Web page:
The Sevenfold Cause-and-Effect Method If we have been reborn time after time, it is evident that we have needed many mothers to give birth to us. ...the first cause bringing about bodhicitta is the recognition that all beings have been our mother. The love and kindness shown us by our mother in this life would be difficult to repay. She endured many sleepless nights to care for us when we were helpless infants. She fed us and would have willingly sacrificed everything, including her own life, to spare ours. As we contemplate her example of devoted love, we should consider that each and every being throughout existence has treated us this way. Each dog, cat, fish, fly, and human being has at some point in the beginningless past been our mother and shown us overwhelming love and kindness. Such a thought should bring about our appreciation. This is the second cause of bodhicitta. As we envision the present condition of all these beings, we begin to develop the desire to help them change their lot. This is the third cause, and out of it comes the fourth, a feeling of love cherishing all beings. This is an attraction toward all beings, similar to what a child feels upon seeing his or her mother. This leads us to compassion, which is the fifth cause of bodhicitta. Compassion is a wish to separate these suffering beings, our mothers of the past, from their miserable situation. At this point we also experience loving-kindness, a wish that all beings find happiness. As we progress through these stages of responsibility, we go from wishing that all sentient beings find happiness and freedom from suffering to personally assuming responsibility for helping them enter this state beyond misery. This is the final cause. As we scrutinize how best to help others, we are drawn to achieving the fully enlightened and omniscient state of Buddhahood. --from An Open Heart: Practicing Compassion in Everyday Life by The Dalai Lama, edited by Nicholas Vreeland

Monday, August 07, 2006

Just as the pattern of colors in a peacock's feathers

Just as the pattern of colors in a peacock's feathers are due to poison, may the afflictions be transformed into the aids to enlightenment by my taking on the physical, verbal, and mental deeds of other living beings past, present, and future.


Sunday, August 06, 2006

Ultimately, every state of existence

Ultimately, every state of existence that we or any other being in the universe experiences arises from the mind and is experienced by the mind as its own projection.

--Kalu Rinpoche, The Gem Ornament of Manifold Oral Instructions

How then does the mistaken idea, that things exist from their own side, operate?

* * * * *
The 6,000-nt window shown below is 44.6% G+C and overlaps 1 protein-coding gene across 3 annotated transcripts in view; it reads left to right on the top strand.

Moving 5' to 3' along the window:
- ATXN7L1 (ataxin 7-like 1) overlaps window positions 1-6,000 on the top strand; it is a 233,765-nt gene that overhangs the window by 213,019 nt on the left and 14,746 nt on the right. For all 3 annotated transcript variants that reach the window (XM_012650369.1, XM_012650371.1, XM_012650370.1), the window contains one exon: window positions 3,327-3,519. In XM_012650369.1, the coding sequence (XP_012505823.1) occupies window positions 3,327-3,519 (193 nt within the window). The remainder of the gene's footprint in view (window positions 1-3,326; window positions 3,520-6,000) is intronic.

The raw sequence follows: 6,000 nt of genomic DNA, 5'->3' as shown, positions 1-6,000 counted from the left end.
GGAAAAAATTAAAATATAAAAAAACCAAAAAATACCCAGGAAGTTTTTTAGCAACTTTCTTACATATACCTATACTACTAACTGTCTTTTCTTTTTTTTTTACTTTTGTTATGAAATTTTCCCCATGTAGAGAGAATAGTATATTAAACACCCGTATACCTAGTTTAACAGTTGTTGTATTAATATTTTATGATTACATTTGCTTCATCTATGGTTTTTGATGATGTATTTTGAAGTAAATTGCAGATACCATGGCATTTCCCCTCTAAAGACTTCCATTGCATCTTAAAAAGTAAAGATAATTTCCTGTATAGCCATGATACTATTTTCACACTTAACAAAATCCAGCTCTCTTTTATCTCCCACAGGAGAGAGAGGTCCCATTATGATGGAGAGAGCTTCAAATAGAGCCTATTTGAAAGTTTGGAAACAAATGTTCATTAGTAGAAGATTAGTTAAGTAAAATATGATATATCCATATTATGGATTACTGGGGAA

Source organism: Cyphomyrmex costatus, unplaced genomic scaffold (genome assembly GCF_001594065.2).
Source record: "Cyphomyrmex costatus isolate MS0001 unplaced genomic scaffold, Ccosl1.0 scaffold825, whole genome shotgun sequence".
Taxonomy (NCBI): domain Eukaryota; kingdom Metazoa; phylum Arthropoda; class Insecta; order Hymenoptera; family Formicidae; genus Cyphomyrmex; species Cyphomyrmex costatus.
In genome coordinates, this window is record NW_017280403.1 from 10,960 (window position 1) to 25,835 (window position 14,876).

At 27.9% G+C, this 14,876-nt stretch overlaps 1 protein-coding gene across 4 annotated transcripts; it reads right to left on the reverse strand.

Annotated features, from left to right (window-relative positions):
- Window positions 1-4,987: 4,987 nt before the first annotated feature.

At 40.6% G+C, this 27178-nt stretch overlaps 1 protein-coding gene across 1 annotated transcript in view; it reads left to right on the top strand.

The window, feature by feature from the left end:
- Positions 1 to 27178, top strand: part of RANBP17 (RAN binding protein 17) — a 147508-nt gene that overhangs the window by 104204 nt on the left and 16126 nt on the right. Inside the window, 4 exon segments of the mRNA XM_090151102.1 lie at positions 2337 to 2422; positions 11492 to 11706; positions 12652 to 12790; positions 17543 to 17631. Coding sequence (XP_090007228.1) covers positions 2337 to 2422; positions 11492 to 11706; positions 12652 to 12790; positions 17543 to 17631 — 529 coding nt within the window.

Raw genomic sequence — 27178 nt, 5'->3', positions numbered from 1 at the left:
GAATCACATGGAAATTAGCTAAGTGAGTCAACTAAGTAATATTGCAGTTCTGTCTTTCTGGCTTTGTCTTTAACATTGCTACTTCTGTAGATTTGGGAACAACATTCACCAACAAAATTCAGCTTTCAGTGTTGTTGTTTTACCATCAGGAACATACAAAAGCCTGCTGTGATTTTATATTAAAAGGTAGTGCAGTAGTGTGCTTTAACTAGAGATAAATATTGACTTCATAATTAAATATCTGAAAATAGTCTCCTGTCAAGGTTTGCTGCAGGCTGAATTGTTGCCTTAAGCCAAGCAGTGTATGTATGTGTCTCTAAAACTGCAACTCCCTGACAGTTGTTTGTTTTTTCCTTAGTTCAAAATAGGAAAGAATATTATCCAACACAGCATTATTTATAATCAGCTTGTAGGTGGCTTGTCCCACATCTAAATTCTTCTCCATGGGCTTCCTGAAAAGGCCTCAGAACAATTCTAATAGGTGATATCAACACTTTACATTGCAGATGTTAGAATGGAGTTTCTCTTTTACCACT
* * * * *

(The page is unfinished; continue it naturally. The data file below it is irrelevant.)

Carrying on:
How then does the mistaken idea, that things exist from their own side, operate? Whatever appears to the mind appears as if it existed truly from its own side. ...Now if the object existed as it appears to you, then, when you searched for it, you could actually find a real [object]. So, we must ask ourselves whether or not this object, when searched for, is to be found or not. If the object is not found when it is searched for, we must conclude that it does not exist from its own side, that when the label is applied to its basis, it is not so labeled because the basis somehow bears within it something which is the object. At this point, one must conclude that the object does not exist as it appears to, but then, one may wonder whether it exists at all.

Things, however, are not utterly non-existent. They do exist nominally. So things do exist, but they do not exist from the side of the basis of the label. And hence, though they do exist, because they do not exist within the object itself, they must exist only as they are labeled by the subject (the conceptual mind, for example). There is no other way for the object to exist apart from the way it is posited by conceptual thought. This is then what we mean when we say that all phenomena are merely labeled by conceptual thought. However, things do not appear to us as if they were mere conceptually labeled entities. Instead, they appear as if they existed from their own side. Therefore, it is a mistake to think that things exist as they appear.

--from Answers: Discussions with Western Buddhists by The Dalai Lama, edited by Jose Ignacio Cabezon, published by Snow Lion Publications

Friday, August 04, 2006

Samsara is not always pleasant

Samsara is not always pleasant; it is made up of a lot of suffering and problems. When they have problems, some people get upset immediately. Why? Because they do not notice or understand what the condition of samsara is like. If, for example, you are aware that you are in samsara, you know what the situation of samsara is like, when you have a problem there is no reason for you to be too upset. Of course if you have some problems, it isn't very nice. You are not happy but you know what the situation is like so you can accept it the way it is and do your best to overcome and diminish problems. This way you don't get charged up and accumulate tensions. Even when there are problems, they become lighter instead of heavier. This is called: knowing how the situation or the condition is. --Chogyal Namkhai Norbu Rinpoche